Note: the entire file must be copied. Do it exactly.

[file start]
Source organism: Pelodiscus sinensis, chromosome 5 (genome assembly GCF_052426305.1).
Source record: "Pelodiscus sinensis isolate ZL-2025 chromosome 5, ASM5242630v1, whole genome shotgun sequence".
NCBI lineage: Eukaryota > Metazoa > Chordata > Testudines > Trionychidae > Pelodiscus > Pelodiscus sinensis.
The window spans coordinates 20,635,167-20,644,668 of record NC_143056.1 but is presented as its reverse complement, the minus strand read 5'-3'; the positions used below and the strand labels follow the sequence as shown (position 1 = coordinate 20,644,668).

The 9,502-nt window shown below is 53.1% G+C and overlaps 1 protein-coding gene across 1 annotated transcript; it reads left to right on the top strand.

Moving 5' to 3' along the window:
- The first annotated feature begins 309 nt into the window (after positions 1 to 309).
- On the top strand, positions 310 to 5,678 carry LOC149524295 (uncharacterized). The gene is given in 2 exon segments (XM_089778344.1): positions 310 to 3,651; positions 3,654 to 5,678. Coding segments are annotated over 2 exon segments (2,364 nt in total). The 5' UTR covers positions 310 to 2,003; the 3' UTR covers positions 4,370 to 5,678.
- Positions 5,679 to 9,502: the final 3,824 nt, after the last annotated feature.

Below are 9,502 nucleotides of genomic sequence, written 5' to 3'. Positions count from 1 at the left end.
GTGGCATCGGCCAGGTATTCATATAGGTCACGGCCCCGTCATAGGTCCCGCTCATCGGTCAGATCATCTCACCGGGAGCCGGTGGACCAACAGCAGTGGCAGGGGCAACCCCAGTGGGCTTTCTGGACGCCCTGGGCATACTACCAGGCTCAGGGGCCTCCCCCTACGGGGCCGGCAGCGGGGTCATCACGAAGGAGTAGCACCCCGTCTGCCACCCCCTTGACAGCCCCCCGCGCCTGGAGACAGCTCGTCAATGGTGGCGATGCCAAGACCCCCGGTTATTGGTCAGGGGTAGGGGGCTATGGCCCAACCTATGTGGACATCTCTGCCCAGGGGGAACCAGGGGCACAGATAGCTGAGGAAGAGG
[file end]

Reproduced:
Source organism: Pelodiscus sinensis, chromosome 5 (genome assembly GCF_052426305.1).
Source record: "Pelodiscus sinensis isolate ZL-2025 chromosome 5, ASM5242630v1, whole genome shotgun sequence".
NCBI lineage: Eukaryota > Metazoa > Chordata > Testudines > Trionychidae > Pelodiscus > Pelodiscus sinensis.
The window spans coordinates 20,635,167-20,644,668 of record NC_143056.1 but is presented as its reverse complement, the minus strand read 5'-3'; the positions used below and the strand labels follow the sequence as shown (position 1 = coordinate 20,644,668).

The 9,502-nt window shown below is 53.1% G+C and overlaps 1 protein-coding gene across 1 annotated transcript; it reads left to right on the top strand.

Moving 5' to 3' along the window:
- The first annotated feature begins 309 nt into the window (after positions 1 to 309).
- On the top strand, positions 310 to 5,678 carry LOC149524295 (uncharacterized). The gene is given in 2 exon segments (XM_089778344.1): positions 310 to 3,651; positions 3,654 to 5,678. Coding segments are annotated over 2 exon segments (2,364 nt in total). The 5' UTR covers positions 310 to 2,003; the 3' UTR covers positions 4,370 to 5,678.
- Positions 5,679 to 9,502: the final 3,824 nt, after the last annotated feature.

Below are 9,502 nucleotides of genomic sequence, written 5' to 3'. Positions count from 1 at the left end.
GTGGCATCGGCCAGGTATTCATATAGGTCACGGCCCCGTCATAGGTCCCGCTCATCGGTCAGATCATCTCACCGGGAGCCGGTGGACCAACAGCAGTGGCAGGGGCAACCCCAGTGGGCTTTCTGGACGCCCTGGGCATACTACCAGGCTCAGGGGCCTCCCCCTACGGGGCCGGCAGCGGGGTCATCACGAAGGAGTAGCACCCCGTCTGCCACCCCCTTGACAGCCCCCCGCGCCTGGAGACAGCTCGTCAATGGTGGCGATGCCAAGACCCCCGGTTATTGGTCAGGGGTAGGGGGCTATGGCCCAACCTATGTGGACATCTCTGCCCAGGGGGAACCAGGGGCACAGATAGCTGAGGAAGAGG